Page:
Despite cinematic masterpieces such as Sanctumand The Green Hornet being released in 3D, it seems the general public is still underwhelmed by the prospect of three-dimensional viewing. If you're of a like mind, the Panasonic Viera TX-L42E30B might be of interest. This 42-inch, 1080p, LED-illuminated LCD TV eschews 3D completely, in favour of producing great 2D pictures at a price that won't leave you living off baked beans.
The TX-L42E30B is available now for around £650.
Easy on the eyeballs
Some of Panasonic's 2010 models made a rainy day in Newcastle look exciting. This year, the company has upped its game on the design front. While the TX-L42E30B won't leave you wiping drool from your mouth, it does at least look pleasant, thanks to its sharply tailored lines and slightly metallic finish.
The TX-L42E30B isn't lacking on the features front either. For starters, it includes a Freeview HD tuner, so you can use it to view high-definition broadcasts from the BBC and ITV.
Panasonic's reluctance to move away from the dreadful Guide Plus+ electronic programme guide is beginning to really annoy us. Guide Plus+ not only looks ugly, but also displays Web-style adverts on the left-hand side of the screen, compromising the amount of space available for showing programming info.
The set makes up for this somewhat by including TV-recording features. Hook a hard drive up to one of its three USB ports and you can pause live TV or schedule recordings using the EPG. There's only a single tuner, so you can't watch one channel while recording another, but it's still a very welcome feature.
This TV is also Internet-savvy, packing Panasonic's new Viera Connect service. This offers a pretty good BBC iPlayer implementation, as well as support for services like the Acetrax movie-rental service, Eurosport and YouTube. It also includes Facebook, Twitter, Skype and Picasa applets. The Connect platform is now open to third-party developers too, so we may see some interesting additions in the future.
Along with its Internet features, the set supports digital media playback either locally, via USB storage devices, or across a home network, via a PC. This feature is easy to use, and playback is smooth and glitch-free. Format support is good too -- along with Xvid and DivX files, the set can play back high-definition MKV files, which are becoming increasingly popular on the Internet.
Extreme anglingThe set is built around a 1080p IPS Alpha panel with LED backlighting. One of the benefits of IPS technology is that the TV has very wide viewing angles. Even if you sit at a pretty extreme angle to the set, colours and contrast remain consistent. For picture processing, the set uses Panasonic's V-Real Live engine, along with Intelligent Frame Creation Pro, which helps to create smoother motion.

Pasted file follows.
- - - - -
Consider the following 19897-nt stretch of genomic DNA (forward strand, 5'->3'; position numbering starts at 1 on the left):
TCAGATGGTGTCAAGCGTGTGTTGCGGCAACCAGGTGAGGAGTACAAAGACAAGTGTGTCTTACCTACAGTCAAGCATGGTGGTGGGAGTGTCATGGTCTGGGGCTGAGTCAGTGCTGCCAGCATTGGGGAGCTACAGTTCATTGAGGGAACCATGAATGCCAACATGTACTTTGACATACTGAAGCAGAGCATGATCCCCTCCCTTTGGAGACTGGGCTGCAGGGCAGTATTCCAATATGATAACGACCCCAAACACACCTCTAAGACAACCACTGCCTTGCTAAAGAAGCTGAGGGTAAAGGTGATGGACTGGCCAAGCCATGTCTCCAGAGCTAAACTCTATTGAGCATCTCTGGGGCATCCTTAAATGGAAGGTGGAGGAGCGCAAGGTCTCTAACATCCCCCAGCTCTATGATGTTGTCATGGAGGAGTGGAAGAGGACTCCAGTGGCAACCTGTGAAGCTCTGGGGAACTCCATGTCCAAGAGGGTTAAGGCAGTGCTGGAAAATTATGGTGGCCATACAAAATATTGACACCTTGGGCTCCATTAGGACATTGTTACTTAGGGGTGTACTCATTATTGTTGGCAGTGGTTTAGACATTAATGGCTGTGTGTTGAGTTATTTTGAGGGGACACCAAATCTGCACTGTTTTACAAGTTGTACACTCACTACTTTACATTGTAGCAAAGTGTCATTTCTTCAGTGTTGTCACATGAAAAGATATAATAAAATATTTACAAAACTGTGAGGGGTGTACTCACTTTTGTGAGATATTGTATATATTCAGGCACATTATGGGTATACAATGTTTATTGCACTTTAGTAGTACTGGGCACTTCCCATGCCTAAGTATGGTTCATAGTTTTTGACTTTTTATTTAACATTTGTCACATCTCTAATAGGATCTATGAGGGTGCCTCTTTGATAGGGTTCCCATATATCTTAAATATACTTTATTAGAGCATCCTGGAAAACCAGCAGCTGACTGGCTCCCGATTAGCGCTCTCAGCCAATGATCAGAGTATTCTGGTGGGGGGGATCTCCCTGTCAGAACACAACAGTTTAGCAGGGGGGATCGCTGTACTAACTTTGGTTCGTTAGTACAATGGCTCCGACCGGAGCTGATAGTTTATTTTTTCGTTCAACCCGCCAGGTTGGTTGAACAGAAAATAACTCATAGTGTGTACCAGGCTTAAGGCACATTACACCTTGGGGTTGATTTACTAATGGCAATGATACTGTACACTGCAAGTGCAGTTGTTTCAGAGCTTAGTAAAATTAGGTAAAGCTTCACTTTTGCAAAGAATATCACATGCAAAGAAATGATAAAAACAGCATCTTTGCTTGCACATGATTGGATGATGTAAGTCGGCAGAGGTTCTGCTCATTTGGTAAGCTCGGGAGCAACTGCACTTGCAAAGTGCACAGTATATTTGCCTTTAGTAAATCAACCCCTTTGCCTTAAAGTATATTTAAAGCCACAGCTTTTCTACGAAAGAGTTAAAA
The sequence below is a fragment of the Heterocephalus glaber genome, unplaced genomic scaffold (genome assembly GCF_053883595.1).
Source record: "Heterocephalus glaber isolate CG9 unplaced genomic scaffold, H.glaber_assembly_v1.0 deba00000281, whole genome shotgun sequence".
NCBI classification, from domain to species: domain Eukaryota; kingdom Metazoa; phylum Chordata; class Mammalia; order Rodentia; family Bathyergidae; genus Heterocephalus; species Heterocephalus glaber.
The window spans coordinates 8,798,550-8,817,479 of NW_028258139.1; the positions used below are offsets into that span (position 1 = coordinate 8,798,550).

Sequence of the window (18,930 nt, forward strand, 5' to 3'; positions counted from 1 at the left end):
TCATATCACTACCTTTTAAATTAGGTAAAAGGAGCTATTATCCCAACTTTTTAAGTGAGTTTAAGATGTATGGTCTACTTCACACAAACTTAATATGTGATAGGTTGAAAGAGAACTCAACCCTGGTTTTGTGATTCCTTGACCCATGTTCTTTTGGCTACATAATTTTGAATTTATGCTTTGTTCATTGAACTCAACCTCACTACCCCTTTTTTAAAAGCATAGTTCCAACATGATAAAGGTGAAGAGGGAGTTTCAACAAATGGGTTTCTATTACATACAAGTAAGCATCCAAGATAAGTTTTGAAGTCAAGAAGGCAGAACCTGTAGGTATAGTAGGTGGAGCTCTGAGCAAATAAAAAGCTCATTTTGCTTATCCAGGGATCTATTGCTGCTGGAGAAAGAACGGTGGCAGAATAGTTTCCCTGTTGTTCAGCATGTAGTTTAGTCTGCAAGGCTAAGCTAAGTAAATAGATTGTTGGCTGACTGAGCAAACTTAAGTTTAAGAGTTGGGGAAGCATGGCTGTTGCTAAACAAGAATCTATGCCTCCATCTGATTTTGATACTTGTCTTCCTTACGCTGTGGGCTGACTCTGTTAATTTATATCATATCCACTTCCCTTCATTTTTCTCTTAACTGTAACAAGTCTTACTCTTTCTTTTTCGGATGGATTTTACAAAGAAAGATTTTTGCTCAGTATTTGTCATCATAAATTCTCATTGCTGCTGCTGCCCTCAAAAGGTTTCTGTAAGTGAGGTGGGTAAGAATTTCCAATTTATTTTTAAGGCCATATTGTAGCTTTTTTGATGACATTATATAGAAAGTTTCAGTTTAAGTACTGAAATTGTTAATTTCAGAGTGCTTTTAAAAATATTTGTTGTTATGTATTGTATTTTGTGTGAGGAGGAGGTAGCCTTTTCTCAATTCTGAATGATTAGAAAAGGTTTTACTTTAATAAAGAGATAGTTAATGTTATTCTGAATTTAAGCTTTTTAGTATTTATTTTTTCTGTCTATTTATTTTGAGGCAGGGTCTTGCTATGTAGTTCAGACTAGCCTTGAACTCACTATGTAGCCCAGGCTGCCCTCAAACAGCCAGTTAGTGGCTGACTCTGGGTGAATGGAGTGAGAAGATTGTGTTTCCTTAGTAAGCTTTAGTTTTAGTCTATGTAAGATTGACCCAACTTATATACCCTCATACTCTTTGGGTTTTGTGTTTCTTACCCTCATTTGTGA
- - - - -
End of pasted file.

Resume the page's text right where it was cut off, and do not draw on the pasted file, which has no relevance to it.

The TX-L42E30B performs best when fed with good-quality hi-def signals. Blu-ray movies look razor-sharp, with the set beautifully rendering even the finest of details, such as hair in Disney's Tangled.
The warmth of its colours is the set's strongest point, however. The rich, natural hues lend movies a very cinematic look and feel, so the landscape shots in No Country for Old Men look truly glorious. Motion is also incredibly well handled.
The set is more than competent when it comes to standard-definition sources, making the most of some of the poorer-quality, overly compressed Freeview channels. The subtle but effective noise-reduction setting comes in really handy here.
Unlike most slim TVs, the TX-L42E30B's audio isn't too bad. That's because the telly widens out at the bottom to accommodate larger-than-usual speakers, so audio sounds beefier, with fuller bass and more punchy mid-range performance. We wish more manufacturers would follow Panasonic's example, instead of concentrating purely on reducing the depth of their TVs.
The Panasonic Viera TX-L42E30B has few flaws. It works its magic in the picture department no matter the quality of the signal you feed it, its audio is beefier than you'd expect, and its Internet and media-playback features are up there with the best in the business. Add in the reasonable asking price and you've got a great TV for any front room.
Edited by Charles Kloet